There have also been cases where products have been initially approved and then withdrawn after potential health risks have come to light.
It’s also important to remember that all medications come with side effects, even those that have been properly licensed. Such side effects can include:
These side effects will all be labeled so there will be no nasty surprises after taking a particular pill. Of course, there are many people who won’t even experience these side effects. However, there will be those that do, and while some side effects will only be temporary, it might be that some people are more at risk of harm than others. Those with pre-existing heart conditions should be wary of any drug that can lead to a faster heart rate, for example.
So, the takeaway is this. NEVER buy an unlicensed weight loss pill as you could be putting yourself in serious danger. And even when you do consider something that is FDA-approved, speak to your doctor, a pharmacist, or a member of our team before purchasing them. It’s better to be safe than sorry, after all.
Whether you take weight loss pills or not is up to you and your doctor. If you are pregnant or have an underlying medical condition, you may be advised to steer clear of this type of medical weight loss. Another important thing to note is that you should also seek help if you have any underlying psychological issues, such as an eating disorder or any kind of addiction problem. Under these circumstances, it is best to avoid weight loss pills until you have received the necessary support.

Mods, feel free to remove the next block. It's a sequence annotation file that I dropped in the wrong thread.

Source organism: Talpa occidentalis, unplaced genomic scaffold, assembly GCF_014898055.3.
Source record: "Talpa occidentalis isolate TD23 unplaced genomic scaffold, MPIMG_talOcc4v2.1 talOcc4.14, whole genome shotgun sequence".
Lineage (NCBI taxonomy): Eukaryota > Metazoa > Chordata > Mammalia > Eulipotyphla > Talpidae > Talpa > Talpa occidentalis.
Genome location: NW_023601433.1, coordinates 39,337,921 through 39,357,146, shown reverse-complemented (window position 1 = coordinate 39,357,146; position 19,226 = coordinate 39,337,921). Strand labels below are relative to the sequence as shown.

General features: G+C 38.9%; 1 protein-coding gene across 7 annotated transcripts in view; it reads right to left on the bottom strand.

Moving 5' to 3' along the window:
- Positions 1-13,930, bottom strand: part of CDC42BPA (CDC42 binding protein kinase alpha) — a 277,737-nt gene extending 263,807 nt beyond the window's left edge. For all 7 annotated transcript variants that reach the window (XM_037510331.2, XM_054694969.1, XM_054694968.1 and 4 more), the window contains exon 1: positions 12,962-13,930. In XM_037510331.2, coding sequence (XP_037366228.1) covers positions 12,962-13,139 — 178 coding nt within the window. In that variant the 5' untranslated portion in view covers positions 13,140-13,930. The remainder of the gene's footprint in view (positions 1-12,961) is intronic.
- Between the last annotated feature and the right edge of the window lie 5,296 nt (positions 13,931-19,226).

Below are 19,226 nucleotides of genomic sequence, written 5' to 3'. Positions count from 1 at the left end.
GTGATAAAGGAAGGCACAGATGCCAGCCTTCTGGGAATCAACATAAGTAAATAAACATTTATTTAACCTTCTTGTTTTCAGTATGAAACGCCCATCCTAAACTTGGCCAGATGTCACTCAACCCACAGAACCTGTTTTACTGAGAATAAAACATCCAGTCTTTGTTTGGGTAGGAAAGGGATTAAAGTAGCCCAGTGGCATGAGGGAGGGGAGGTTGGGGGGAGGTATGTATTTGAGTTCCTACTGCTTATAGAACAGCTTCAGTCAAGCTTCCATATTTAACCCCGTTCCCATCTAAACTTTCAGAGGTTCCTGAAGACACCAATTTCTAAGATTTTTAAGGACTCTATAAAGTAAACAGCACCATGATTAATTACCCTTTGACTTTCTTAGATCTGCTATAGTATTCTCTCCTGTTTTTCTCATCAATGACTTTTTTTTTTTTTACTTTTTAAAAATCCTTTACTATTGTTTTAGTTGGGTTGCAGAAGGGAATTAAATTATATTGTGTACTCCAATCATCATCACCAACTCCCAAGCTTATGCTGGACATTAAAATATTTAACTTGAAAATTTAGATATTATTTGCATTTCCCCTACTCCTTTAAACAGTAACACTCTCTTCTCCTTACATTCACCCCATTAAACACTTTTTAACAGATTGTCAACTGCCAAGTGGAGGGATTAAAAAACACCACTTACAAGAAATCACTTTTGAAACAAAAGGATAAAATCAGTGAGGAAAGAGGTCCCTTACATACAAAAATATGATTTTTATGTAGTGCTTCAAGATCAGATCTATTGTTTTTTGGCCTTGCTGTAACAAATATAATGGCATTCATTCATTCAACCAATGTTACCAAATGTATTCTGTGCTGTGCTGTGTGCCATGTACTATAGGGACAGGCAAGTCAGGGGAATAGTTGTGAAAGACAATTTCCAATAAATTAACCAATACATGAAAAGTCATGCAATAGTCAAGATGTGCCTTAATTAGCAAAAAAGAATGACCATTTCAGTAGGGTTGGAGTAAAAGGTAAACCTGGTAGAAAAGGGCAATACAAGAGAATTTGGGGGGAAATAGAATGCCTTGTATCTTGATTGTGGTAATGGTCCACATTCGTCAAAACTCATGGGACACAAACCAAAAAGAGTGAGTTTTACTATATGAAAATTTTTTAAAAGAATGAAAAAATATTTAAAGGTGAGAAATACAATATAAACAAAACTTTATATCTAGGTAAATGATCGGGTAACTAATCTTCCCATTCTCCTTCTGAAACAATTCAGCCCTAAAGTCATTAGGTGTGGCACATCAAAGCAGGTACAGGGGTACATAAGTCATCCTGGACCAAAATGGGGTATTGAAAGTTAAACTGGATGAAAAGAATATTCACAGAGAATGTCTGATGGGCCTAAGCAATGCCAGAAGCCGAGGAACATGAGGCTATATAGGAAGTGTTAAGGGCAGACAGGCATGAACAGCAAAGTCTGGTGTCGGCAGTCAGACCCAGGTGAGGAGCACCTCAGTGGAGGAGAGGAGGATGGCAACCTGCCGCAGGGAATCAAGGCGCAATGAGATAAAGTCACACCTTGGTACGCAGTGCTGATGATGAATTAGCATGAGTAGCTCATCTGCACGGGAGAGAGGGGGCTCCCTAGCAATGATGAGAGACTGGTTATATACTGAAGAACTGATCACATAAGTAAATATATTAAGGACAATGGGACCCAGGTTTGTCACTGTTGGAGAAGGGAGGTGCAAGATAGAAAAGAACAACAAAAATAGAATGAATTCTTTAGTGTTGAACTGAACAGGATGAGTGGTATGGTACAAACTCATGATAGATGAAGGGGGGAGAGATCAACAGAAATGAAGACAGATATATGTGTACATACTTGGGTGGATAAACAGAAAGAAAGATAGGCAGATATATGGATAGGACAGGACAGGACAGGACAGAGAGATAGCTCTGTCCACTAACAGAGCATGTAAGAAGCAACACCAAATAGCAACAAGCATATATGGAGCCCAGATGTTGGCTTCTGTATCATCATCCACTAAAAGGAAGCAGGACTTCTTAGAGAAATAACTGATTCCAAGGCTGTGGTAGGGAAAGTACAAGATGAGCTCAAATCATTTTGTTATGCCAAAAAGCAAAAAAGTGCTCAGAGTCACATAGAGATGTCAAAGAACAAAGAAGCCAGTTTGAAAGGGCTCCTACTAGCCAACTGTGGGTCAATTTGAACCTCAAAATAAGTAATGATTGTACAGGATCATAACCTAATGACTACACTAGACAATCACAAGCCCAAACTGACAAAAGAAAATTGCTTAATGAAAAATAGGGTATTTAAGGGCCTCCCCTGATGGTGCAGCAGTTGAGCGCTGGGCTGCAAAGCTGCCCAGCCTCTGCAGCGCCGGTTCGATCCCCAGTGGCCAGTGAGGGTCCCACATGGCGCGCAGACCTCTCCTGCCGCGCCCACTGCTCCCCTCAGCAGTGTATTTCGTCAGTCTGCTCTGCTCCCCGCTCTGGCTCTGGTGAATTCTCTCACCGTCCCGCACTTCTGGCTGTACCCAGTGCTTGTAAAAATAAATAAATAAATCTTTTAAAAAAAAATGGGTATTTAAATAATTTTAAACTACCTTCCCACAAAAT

You should also remember that there are other ways to lose weight. As we discussed here, weight loss pills are not a solution in themselves and you will generally only lose around 10% of your body weight when taking them. So, while this type of medication can be helpful, you should still remember to eat healthily and remain active in your regular lifestyle.
For more advice, speak to our friendly team at the Chicago Weight Loss & Wellness Clinic.
We are the best way to access FDA-approved weight loss pills, including the the phentermine appetite suppressants that we offer.
We can discuss other weight loss options with you too. So if you are unsure about medication, we can support you on your weight loss journey with other methods that are more suited to you. Browse our website to learn more and get in touch with us when you are ready to do so.
Dr. Anand Thakkar is a licensed Internal Medicine physician. He is Board Certified in Anti-Aging & Regenerative Medicine. He has been a member of the teaching faculty for students at Chicago Medical School and has been featured on ABC, FOX, USA Today, Chicago Tribune, and Forbes as a recognized authority in wellness, fitness & nutrition, weight loss, and women’s & men’s health. His mission is to help people become the healthiest versions of themselves using movement, nutrition, and a whole-body approach to medical care.
This blog is for informational purposes only. Do not make any major changes to your lifestyle, diet, or exercise without the supervision of a licensed medical professional.